Crosscutting: Ways in which groups have commonalities. There is division within the group. Allows for solidarity between groups.
∙ Potential solutions to ethnic conflict advanced by
Realists Partition ideally resulting in balance of power. Enforced by an outside actor
Idealists: Peacekeeping by IGOs
Constructivists: Reconstructing identities through nation-building
∙ How counterinsurgency (COIN) warfare differs from conventional warfare, and the paradoxes of COIN operations
“Win hearts and minds” Drive support away from insurgents to their government ∙ Major differences between mercantilism Goal is to maximize state wealth which cannot be created only acquired and economic liberalism Focus on absolute gains- how much you have now vs before
∙ Absolute advantage: Most efficiently and cheap producer vs. comparative advantage: Countries compare their options to see what they produce best
∙ The three Bretton Woods institutions discussed in class, and their basic purposes and mechanisms.
1. World Bank: Help developing countries
2. IMF: rebuilding, economic development, integration of Russian/ E. Europe 3. GATT/ WTO: Give other countries the same trade deals
∙ Globalization: its definition, causes, and consequences (for economics, politics, and culture)
The world shrinking from a size medium to a size small.
Causes: advances in technology, info, media, communication, increased trade and political integration
Consequences: Economic interdependence, environmental and labor concerns, decline of the state, globalism vs tribalism.
UNDERSTAND THE FOLLOWING MATERIAL FROM THE GOLDSTEIN & PEVEHOUSE TEXTBOOK:
∙ Types of War:
∙ Hegemonic: War over control
over the entire world order. Last
∙ Total: Warfare by one state
waged to conquer and occupy
∙ Limited: Military actions carried out to gain some objective short of the surrender and occupation of
∙ Civil: War between faction
within a state trying to prevent, or create, a new government. Among the most brutal
∙ Guerrilla: Warfare without front lines. Irregular forces operating in the midst of civilian populations.
∙ Truth commissions: Commissions used to hear honest testimony and bring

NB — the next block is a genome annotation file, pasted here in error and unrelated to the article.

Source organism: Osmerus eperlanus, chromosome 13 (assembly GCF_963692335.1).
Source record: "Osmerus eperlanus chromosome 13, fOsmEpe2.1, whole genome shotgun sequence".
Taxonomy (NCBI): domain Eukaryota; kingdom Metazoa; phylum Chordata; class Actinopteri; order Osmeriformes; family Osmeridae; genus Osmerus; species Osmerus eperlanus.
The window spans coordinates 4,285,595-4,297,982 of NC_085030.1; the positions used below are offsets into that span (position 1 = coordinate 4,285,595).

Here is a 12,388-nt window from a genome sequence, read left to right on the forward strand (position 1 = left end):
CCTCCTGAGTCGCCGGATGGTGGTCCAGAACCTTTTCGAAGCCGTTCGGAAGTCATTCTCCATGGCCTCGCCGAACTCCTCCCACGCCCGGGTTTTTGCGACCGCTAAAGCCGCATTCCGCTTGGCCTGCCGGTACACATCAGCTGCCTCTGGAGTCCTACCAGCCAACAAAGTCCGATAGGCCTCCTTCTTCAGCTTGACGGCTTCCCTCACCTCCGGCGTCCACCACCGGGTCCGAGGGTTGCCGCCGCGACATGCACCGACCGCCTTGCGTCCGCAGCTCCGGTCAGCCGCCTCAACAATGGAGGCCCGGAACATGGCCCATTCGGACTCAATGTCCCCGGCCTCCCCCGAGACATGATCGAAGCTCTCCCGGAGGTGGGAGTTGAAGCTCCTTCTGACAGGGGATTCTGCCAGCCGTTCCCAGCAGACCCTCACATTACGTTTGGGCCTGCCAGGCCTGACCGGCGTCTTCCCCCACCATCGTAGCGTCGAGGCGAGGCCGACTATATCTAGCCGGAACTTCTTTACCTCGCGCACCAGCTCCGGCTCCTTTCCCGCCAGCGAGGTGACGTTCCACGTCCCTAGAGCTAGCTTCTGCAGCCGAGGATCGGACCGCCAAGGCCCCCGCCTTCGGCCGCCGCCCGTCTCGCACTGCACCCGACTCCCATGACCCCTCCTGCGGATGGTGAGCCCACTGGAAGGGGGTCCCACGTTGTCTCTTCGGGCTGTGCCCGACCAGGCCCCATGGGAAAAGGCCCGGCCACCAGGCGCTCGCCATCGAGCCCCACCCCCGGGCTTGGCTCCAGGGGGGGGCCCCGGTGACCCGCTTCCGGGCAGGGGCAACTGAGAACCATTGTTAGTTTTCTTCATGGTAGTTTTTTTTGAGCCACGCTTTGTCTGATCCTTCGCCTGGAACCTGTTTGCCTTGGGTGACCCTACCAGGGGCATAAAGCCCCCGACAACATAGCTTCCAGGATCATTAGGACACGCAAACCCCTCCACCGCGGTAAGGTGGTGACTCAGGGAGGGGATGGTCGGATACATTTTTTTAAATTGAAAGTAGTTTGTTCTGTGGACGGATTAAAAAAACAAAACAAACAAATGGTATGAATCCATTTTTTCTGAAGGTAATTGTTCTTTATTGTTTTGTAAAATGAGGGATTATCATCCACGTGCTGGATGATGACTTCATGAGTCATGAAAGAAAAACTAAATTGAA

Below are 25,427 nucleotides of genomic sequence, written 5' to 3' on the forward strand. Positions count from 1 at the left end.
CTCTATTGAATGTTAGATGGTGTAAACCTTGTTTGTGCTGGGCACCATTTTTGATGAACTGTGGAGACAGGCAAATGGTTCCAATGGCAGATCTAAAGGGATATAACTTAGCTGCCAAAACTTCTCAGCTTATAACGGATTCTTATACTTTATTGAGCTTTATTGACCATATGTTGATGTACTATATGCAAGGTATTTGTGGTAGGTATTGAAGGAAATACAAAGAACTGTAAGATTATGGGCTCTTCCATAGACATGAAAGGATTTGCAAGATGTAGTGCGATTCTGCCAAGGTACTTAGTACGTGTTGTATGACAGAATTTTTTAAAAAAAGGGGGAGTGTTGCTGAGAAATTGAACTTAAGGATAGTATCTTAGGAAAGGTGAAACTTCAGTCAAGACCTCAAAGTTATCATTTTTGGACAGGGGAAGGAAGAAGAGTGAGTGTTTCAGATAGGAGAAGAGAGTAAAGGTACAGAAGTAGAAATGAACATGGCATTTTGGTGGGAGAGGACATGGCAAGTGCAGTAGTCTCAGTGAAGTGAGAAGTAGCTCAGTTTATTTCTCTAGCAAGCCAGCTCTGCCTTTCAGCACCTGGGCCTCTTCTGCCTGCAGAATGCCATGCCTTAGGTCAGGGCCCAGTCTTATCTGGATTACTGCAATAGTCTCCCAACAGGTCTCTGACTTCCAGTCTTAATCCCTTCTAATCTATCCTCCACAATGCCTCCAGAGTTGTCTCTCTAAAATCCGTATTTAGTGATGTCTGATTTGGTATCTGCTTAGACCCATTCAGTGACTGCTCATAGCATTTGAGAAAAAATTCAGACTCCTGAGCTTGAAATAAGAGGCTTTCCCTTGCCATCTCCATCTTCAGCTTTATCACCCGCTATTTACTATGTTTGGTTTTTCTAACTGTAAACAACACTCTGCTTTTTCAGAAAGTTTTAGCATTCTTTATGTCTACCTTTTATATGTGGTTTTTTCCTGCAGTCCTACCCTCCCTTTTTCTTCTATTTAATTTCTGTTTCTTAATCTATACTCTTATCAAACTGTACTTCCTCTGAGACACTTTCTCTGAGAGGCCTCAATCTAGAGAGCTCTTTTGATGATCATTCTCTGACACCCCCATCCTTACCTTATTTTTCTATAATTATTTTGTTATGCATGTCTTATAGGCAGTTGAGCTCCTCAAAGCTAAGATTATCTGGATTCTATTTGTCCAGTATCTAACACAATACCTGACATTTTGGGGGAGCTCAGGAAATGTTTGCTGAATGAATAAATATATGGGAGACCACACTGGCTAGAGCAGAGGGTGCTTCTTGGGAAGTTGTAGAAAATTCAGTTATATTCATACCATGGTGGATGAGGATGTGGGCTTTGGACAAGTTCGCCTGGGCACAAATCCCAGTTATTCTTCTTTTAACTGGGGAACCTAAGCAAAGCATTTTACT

light about what happened during wars.
Nationalism: Devotion to the interests of one’s own state over the interests of other states
∙ Ethnocentrism: Is the tendency to see one’s own group in favorable terms and an out-group in
∙ Genocide: Systematic
extermination of ethnic or
religious groups in whole or in part to try to destroy
scapegoated groups or political rivals.
∙ Ethnic cleansing:
∙ Islamist: Groups advocate basing government and society on Islamic Law.
∙ Irredentism: Goal of regaining
territory lost to another state
∙ Territorial waters: UN
Convention on the Law of the
∙ Airspace: Airspace above
a state is considered the
territory of the state and must
obtain permission to fly over.
∙ Weapons of mass destruction Nuclear, quemical, and biological.
∙ Land mines
∙ ICBMs intercontinental ballistic Missiles are the longest range missiles ∙ Chemical Weapons Convention 1992 Bans the production and possession of chemical weapons signed by all the great powers and nearly all states except Egypt, Syria, and N. Korea.
∙ Biological Weapons Convention 1972 Bans the development, production, and possessions of such weapons. ∙ Proliferation The spread of
weapons of mass destruction
∙ Chapter 5 :
∙ Autarky: Strategy to avoid
becoming dependent on other
states by not trading but instead
try to produce everything it needs by itself.
∙ Balance of trade: Is the value of a state’s imports relative to its
Exports> Imports = positive
∙ Exports< Imports = trade deficit ∙ Balance of payments:
∙ protectionism vs. free trade
∙ Protectionism: Protection of
domestic industries from
∙ Free Trade:
∙ dumping products in foreign
markets at prices below the
∙ Strategic Defense Initiative U.S program to develop defenses that could shoot down incoming ballistic missiles. “Star Wars”
∙ Civil-military relations The interaction of civilian with
military leaders which plays an important role on how states use force
∙ Fissionable material Elements that can be split and the mass lost is transformed into energy. Include Uranium-235 and
∙ Comprehensive Test Ban Treaty Aims to impede the
development of new types of nuclear weapons. However,
treaty does not take effect until it is signed by all 44 states
believed to be able to produce such weapons. Numerous
setbacks have occurred for the CTBT including N. Korea’s tests in 2006 and 2009.
minimum necessary to make a profit
∙ Tariffs: A tax imposed on certain types of imported goods as they enter the country. Restrict imports and provide revenue Nontariff barriers: Quotas, Subsidies (tax breaks, loans, high guaranteed prices), and regulations (make it hard to market and distribute products)
∙ Generalized System of Preferences Rich states give trade concession to poor ones to help their economic development
∙ Doha Round: Round of trade negotiations in Doha, Qatar
∙ NAFTA Free trade agreement between Canada, US, and Mexico ∙ Cartel An association of producers and consumers formed to
manipulate the price of a certain product on the world market. ∙ OPEC Organization of Petroleum Exporting Countries who control $$ in oil exports annually.